RIP or get well soon? Let me give you a personal perspective.
At the age of 26 in 2001, I arrived in the Czech Republic for a two year secondment with Deloitte. On my first day there, an American boss pulled me into his office to tell me the lay of the land. Amongst other things, he informed me that, in his opinion, the Czech government’s woeful/criminal (?) management of the banking sector had cost every taxpayer the equivalent of a year’s salary.
During the 1990s the Czech government had ‘liberalised’ the banking sector without actually privatising it, therein blocking necessary modernisation of the bloated banks and resulting in (ahem) leniency for politically favoured customers. Naturally, this situation eventually led to a pretty nasty banking/currency crisis in 97/8 followed by several “Austerity” budgets.
Fortunately, the Czech Republic did take firm action to restore confidence in the banking sector – ringfencing distressed assets and selling off the large state-owned banks to reputable foreign banks. On a personal level, it was a great opportunity for me as I worked closely with some of these banks attempting to change the organisational culture and develop the skill set to compete in the free market. At the micro level, here are some of the measures the newly private banks took to improve their efficiency.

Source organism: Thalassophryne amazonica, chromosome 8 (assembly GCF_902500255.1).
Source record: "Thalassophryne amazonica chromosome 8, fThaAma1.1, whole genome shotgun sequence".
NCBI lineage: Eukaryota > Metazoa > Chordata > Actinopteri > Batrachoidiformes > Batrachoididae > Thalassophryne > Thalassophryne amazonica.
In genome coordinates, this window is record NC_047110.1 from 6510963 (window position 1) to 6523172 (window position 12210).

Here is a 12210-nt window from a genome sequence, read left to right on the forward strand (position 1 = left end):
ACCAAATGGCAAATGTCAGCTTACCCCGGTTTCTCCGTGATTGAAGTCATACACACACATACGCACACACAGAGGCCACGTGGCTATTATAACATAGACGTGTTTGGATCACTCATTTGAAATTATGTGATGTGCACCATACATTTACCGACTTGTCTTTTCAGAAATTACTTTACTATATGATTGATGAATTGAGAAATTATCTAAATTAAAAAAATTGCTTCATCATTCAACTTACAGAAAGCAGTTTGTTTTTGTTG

- Zero-based budgets (i.e. budgets that are based on what needs to be done rather than what was spent last year)
- Staff training on credit management to improve credit decisions, credit valuation and Workout effectiveness.
- Removed time-servers/blockers
- Encouraged entrepreneurial thinking and customer focus
- Changed back office functions from cost centres to profit centres.
- Improved financial reporting
- Enhanced management information (e.g. KPI suites etc)
Look at the Czech Republic’s economic growth data series
One of the main lessons I learnt from my first work experience in Czech was that a properly functioning capital market/banking sector is a pre-requisite for a strong economy – almost more important than anything else. This is why when our government takes major stakes in the four major UK banks (apart from the worrying implications/unintended consequences for the rest of the UK banking sector), immediately I want to hear about the states’ exit/re-privatisation strategy. I haven’t heard a thing. People may like to read and learn from this report. If there is an appetite to get the UK back on its feet it may become very relevant in the nearish future.